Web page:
It brings up so many questions, right? Specifically: what the heck happened that this pie — which otherwise holds a five-star rating with 239 reviews — turned out to be such an epic disaster that Anonymous labeled it “deeply upsetting?” Did it somehow morph into Anonymous’ past relationship? Was the face of a demon revealed in via arrangement of the pecans? Did it spew racist propaganda throughout all of dessert in true Paula Deen fashion?
All Deen jabs aside, the Thanksgiving table looks a lot different than it did twenty years ago, what with the internet and its ability to yield thousands of results for anything you might be searching for. Last week, I was getting a haircut and my stylist (I’m super fancy, yo!) began chatting with me about the twice-baked sweet potatoes with bacon brittle she makes every year. So of course I looked up the recipe when I got home and yup — there it was, along with a stylized photo rendered in glorious RGB on my screen.
How does one sift through all this recipe overload? By reading the comments, of course. Comments sections on recipes are vital to weeding out the good from the bad, the tasty from the bland. Comments sections are where home chefs offer up helpful tweaks and spin tales of food triumphs and failures alike. And, as evidenced, sometimes those failures can be spectacular.
But it’s not just comments sections that the internet so generously gives us. It also gives us the ability to share stories with millions of others out there, via glowing screen and clacking keyboard.
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I hope my coworkers like crunchy dressing. I made @cavemanketo Almond Bun Stuffing for my work Thanksgiving tomorrow and burnt the shit out of it. Le sigh. At least my mashed cauliflower came out 💣. #Keto #LCHF #ThanksgivingFail #ForFatsSake #Stuffing #ILikeMyBunsToasty #BlueDiamond #ImmaStillEatIt #Friendsgiving #KetogenicLifestyle #Fauxtatoes
In the spirit of the holiday — and because there’s nothing I’d rather do less than argue about politics around the dinner table, so maybe this can serve as some sort of a distraction or a topic change — I posed a question via AskReddit, asking for users’ most fantastic Thanksgiving kitchen or recipe fails.
User FirstForFun44, spoke of the perils of letting someone into your circle of kitchen trust with unknown cooking abilities:
I let someone else into my kitchen, specifically a friend’s hookup / SO. She just fucked up everything she touched. The green bean casserole was raw, the stuffing was mushy, the bread was under-cooked… Anyways, I don’t trust people but I can’t do it all alone… I trust my mother the most and very few others; when I find a girl who can hang with me in the kitchen and be on my level I’ll get married.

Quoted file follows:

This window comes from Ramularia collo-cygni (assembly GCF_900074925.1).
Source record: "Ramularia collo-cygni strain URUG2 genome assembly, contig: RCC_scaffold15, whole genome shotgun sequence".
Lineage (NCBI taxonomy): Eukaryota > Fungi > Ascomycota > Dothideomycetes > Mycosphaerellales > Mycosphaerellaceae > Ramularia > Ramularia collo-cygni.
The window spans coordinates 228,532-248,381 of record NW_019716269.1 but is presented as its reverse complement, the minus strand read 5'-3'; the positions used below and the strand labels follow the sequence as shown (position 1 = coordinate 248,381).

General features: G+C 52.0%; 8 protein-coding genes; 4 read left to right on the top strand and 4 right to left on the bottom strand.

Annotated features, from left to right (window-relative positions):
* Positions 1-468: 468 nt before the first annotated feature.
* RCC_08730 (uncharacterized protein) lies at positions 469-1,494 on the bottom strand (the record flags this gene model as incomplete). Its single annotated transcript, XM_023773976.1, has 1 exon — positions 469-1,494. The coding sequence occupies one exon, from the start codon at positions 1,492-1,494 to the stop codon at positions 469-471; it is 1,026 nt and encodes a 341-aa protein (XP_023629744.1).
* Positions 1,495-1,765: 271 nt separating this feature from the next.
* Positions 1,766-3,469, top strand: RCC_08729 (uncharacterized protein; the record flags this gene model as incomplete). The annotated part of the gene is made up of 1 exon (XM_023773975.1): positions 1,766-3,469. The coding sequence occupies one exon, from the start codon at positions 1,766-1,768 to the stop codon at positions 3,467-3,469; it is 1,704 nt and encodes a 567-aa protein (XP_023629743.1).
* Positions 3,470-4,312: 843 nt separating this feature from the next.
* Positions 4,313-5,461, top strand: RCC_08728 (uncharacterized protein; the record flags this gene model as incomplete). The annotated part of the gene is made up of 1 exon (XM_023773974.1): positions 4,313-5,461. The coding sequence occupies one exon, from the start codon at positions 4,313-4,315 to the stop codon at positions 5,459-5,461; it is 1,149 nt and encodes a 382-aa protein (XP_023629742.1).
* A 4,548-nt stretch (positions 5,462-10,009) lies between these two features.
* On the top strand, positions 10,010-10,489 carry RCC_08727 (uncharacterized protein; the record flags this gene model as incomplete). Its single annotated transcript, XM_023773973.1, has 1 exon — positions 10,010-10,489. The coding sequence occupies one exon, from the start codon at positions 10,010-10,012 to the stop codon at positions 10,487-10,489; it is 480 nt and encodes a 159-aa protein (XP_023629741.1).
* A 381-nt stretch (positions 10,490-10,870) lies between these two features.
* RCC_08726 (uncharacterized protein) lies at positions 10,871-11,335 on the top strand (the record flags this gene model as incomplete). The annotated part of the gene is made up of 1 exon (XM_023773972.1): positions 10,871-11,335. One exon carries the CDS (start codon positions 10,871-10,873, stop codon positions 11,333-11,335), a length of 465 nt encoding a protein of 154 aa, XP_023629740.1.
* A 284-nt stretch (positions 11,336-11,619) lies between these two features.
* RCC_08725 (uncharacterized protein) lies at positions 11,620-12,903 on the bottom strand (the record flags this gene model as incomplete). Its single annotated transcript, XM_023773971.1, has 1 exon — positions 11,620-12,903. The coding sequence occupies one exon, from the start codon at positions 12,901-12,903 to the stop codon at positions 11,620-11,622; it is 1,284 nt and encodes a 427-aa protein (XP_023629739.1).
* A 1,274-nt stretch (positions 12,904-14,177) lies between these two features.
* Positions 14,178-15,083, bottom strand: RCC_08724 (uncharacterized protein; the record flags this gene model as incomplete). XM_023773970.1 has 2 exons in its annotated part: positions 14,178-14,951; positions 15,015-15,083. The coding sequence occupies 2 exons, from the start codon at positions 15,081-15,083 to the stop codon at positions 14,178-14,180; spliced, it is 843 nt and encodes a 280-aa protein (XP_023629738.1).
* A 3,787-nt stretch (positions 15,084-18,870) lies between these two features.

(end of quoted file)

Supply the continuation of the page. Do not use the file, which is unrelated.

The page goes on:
TheDefiniteIntegral’s tale is the perfect combination of family politics and senility:
Grandma forgot that she was going to a niece’s for dinner, and started thawing a bird. Remembered her plans, then decided to cook the bird anyways and bring it.
Might not have been a big deal, except 1) she was losing her faculties so no one knew how long it was in her freezer, how long it sat out before cooking, or if she cooked it enough. 2) The niece decided to have fish, not turkey so it seemed like grandma was passively aggressively stealing her dinner.
All the guests got to choose between offending the host, or offending grandma.
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Happy Thanksgiving! I am thankful for this vintage pyrex pie plate that makes my landslide of a pie look good. The cookie sheet it was on bent in the oven causing the landslide. Oh well…extra whip and you'd never know lol! #thanksgivingfail #pumpkinpiefail #vintagethanksgiving #vintagepyrex #pumpkinpie #etsystore #vintageforsale
User atworknotworking89 was so emotionally scarred by a burnt turkey that Grandma never got to live it down:
One time my grandmother burnt the turkey. It was disastrous to me as a kid, because I hated crispy food. It was such a huge deal to me that every year for like 5 years, I would hover over my grandma in the kitchen and ask her if she was burning it again.
Poor grandma :( I woulda killed me.